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Worldwide Signing Information

By: Joanne Walker BA (hons) - Updated: 30 Aug 2012 | comments*Discuss
 
Sign Language Speak Gesture

There is a lack of worldwide signing information making it hard for deaf people around the world to communicate, just the same as people who can hear. Because all different countries have their own sign language, international communication is made difficult. In fact, it may even be harder for deaf people to communicate with others from around the world than non-deaf people. This is because even countries which share the same spoken language, the USA and UK being two which spring to mind, do not share the same sign language. And to make matters even harder, they are not related. American Sign Language bears little or no resemblance to spoken English or to British Sign Language. But at conferences and the like, delegates must come up with a system to help everyone regardless of where they are from.

Gestuno

Gestuno was invented as a way to convey worldwide signing information. It was invented by the World Federation for the Deaf some 60 years ago as a response to increased numbers of events where deaf people from across the world were coming together to meet and talk. The main problem was that these people had no way of communicating. So a type of pidgin sign language was put together to allow them to speak to each other. Gestuno, as it is known, is not a real language because it has no grammar system or structure of its own. Instead it uses commonly understood signs from different sign languages around the world. These signs are then fashioned together in a chain to make in understandable to anyone with a basic grasp of the signs.

Finger Spelling

If Gestuno is not being used then it is usually down to the individual to decide how they want to get by. Most often, thanks to a lack of worldwide signing information, this will be by finger spelling and lip-reading. All people who know sign language will also know finger spelling and many will have lip-reading skills. Of course, in international circles, even someone who can lip-read well may be left out if the person to whom they are listening speaks a different language. So finger spelling is the way forward, with people spelling out their names and other words they need to convey and using gestures for the rest.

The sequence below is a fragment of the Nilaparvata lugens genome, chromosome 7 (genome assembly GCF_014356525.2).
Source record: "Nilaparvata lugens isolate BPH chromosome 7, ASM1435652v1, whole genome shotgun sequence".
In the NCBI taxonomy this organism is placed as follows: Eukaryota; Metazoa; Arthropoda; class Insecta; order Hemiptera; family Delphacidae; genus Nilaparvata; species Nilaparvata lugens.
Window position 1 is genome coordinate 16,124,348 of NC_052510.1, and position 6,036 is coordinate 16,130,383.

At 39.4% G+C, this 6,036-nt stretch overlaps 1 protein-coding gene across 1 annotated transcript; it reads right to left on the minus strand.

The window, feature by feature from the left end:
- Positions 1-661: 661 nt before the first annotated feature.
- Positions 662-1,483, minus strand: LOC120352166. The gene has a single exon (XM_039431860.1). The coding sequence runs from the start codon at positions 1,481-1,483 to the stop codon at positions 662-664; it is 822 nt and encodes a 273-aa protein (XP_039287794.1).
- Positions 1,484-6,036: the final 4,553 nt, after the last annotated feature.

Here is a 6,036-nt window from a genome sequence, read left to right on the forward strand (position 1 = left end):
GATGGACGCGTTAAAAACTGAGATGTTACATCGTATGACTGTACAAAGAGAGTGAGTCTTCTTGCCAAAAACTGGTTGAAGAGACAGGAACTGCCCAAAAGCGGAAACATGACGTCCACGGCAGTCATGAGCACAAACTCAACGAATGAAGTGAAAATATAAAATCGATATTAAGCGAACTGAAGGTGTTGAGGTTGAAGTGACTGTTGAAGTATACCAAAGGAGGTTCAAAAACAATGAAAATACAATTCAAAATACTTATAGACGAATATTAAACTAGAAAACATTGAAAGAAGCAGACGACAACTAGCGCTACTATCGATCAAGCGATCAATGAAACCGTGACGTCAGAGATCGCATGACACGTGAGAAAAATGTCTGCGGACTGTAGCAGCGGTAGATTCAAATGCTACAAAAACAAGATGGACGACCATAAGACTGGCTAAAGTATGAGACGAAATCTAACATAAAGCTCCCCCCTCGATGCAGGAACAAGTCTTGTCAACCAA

The problem of getting across worldwide sign information is likely never to be wholly solved thanks to the massive numbers of different sign languages in existence. But in some places, most notably Europe, an international sign language is starting to take shape in an organic evolving way rather than being forced. It is likely it may never leave infancy but at least languages such as these are easy to understand for others because of the very way they came about. And just as Esperanto, the common spoken language has never really taken off, although spoken by a minority, it is likely that Gestuno and others of its ilk will be the same, and people will just have to content themselves with learning a second language – sign or spoken.

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